Friday, March 02, 2007

MS Walk


So here's my thought, if you're going to have a blog you might as well use it for all that it's worth right?

This year I'm doing the walk for Multiple Sclerosis to do my part in helping to eradicate this debilitating disease (actually I'm volunteering and not walking but that's just semantics). For me, one of the most terrifying things about MS is the idea that it can, and often does, come on suddenly with no rhyme or reason. Those with MS never know from one day to the next, or from one minute to the next for that matter, what to expect from the disease.

Great advances have been made and will continue to be made towards a cure for MS and other demyelinating diseases but there is still so much work that needs to be done. I thank each of you in advance for any donations you make via my personal page or in support of any other walker, biker, hiker etc.

Best Wishes,
Tracy

If you would like more information about the National Multiple Sclerosis Society, how proceeds from the MS Walk are used, or the other ways you can get involved in the fight against MS, please visit the national MS society website.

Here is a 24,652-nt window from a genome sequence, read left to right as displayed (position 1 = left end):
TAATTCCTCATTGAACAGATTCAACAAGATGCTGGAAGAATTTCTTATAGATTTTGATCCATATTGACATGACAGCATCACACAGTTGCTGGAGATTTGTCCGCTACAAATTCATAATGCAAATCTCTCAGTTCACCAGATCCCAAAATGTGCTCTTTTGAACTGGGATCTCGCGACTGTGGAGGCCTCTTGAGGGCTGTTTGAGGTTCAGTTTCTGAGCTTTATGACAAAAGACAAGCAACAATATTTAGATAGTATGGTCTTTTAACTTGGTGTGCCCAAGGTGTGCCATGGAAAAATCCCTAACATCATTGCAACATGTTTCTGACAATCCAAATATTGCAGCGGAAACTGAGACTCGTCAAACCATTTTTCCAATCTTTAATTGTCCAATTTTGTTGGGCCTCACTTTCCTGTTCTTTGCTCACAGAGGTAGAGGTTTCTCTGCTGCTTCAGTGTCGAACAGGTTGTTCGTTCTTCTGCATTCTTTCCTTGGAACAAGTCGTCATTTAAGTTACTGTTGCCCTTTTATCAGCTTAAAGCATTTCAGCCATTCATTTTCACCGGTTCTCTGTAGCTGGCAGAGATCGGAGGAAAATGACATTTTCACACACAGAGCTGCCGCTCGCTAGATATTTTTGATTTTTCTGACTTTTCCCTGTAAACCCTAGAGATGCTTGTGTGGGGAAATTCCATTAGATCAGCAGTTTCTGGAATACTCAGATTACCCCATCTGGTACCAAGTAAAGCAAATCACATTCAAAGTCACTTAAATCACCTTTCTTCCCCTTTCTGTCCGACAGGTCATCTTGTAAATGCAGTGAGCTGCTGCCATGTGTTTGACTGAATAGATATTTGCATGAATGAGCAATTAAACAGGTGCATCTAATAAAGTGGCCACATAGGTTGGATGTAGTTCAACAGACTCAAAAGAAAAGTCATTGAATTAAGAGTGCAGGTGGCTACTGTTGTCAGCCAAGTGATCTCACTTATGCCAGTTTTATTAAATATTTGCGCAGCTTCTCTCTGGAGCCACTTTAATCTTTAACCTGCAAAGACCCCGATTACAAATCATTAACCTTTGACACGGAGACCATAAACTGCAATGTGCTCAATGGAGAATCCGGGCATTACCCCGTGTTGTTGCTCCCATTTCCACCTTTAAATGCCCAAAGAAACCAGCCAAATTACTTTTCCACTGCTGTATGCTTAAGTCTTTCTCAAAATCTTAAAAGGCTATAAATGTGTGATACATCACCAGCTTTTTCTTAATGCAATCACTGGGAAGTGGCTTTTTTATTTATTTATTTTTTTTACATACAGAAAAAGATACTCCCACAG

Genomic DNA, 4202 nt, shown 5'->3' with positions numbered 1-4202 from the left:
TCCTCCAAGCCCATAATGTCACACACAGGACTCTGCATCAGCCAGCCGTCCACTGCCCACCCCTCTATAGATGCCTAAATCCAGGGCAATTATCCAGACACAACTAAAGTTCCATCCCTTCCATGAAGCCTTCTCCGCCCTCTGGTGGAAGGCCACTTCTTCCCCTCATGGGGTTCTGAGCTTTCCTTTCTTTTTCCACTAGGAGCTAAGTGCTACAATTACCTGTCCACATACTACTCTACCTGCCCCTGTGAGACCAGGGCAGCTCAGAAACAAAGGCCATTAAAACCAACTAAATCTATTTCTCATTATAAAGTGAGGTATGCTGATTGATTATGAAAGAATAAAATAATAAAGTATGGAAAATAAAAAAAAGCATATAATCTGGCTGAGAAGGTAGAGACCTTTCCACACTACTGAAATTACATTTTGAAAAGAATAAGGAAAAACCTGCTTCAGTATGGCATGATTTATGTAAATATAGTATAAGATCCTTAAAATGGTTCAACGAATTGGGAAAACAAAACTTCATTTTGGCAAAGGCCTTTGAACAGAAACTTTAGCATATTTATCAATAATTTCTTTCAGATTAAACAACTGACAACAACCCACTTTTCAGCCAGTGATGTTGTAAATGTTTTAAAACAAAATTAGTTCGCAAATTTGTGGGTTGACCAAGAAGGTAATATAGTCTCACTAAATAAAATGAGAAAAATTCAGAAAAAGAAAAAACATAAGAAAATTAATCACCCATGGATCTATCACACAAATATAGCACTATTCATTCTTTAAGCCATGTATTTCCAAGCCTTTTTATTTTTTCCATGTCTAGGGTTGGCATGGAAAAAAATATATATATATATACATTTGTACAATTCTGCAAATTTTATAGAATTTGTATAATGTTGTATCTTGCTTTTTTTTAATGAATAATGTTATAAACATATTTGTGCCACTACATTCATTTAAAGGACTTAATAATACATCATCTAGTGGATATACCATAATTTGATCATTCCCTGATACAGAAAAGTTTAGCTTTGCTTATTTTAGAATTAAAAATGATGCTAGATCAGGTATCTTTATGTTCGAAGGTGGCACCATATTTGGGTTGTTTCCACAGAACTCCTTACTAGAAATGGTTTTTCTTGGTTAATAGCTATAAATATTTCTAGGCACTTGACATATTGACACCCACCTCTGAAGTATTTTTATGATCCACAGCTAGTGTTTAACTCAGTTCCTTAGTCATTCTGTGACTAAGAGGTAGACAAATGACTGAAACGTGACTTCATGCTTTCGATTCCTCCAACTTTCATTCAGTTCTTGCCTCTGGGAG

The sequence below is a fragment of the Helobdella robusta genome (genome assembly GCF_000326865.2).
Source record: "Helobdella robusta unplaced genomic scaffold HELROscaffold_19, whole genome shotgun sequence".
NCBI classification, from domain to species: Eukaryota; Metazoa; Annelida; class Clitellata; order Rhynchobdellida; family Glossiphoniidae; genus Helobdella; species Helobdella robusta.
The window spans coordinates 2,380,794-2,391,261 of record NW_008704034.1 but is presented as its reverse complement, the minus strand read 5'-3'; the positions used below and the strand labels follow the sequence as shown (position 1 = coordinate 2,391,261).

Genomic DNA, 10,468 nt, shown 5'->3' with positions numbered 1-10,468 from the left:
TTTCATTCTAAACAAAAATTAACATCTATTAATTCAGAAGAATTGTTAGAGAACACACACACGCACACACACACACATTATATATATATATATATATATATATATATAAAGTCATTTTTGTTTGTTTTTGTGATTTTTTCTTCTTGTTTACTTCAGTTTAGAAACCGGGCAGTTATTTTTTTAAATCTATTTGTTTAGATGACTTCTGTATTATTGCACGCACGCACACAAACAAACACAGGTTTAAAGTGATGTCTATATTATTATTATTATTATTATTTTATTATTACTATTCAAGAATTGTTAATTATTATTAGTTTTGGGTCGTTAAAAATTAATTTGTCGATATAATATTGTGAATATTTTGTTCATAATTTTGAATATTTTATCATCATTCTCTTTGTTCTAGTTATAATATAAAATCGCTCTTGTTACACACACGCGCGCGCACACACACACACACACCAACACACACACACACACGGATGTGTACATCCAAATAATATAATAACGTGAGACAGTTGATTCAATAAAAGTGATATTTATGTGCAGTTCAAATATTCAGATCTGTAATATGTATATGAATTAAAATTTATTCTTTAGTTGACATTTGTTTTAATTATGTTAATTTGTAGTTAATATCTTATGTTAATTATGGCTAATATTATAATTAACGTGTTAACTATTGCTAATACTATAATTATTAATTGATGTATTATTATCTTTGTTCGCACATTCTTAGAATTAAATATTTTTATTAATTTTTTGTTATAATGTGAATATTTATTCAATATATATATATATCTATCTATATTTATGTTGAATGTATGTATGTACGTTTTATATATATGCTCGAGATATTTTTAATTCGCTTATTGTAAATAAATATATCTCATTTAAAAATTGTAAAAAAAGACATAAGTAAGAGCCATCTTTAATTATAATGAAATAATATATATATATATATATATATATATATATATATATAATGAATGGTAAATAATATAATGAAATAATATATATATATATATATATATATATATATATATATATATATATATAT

Click here to visit my personal page and follow my progress.

A brief explanation of MS:
multiple sclerosis (MS), chronic, slowly progressive autoimmune disease in which the body's immune system attacks the protective myelin sheaths that surround the nerve cells of the brain and spinal cord (a process called demyelination), resulting in damaged areas that are unable to transmit nerve impulses. The disease also gradually damages the nerves themselves. There are elevated numbers of lymphocytes in the cerebral spinal fluid and of T cells in the blood (see immunity).
The onset of MS is usually at age 20 to 40 years, and its many symptoms affect almost every system of the body. There may be visual difficulties, emotional disturbances, speech disorders, convulsions, paralysis or numbness of various regions of the body, bladder disturbances, and muscular weakness. The course of the disease varies greatly from person to person. In some patients, the symptoms remit and return, sometimes at frequent intervals and sometimes after several years. In others the disease progresses steadily.
There is a genetic predisposition to MS, and environmental factors also seem to play some role. The disease is more common in temperate climates (1:2,000) than in the tropics (1:10,000).
There is no cure for MS, but a number of drugs—the first of which became available in the 1990s—can slow its underlying progress and reduce the frequency of attacks. These are Avonex, Rebif, and Betaseron, forms of beta interferon (a synthetic version of a natural substance produced by the immune system); Copaxone (glatiramer acetate); and Tysabri (natalizumab).
See R. Rubinstein, Take It Or Leave It: Aspects of Being Ill (1989); U.S. Dept. of Health and Human Services, Warren Grant Magnuson Clinical Center, Multiple Sclerosis (1990).

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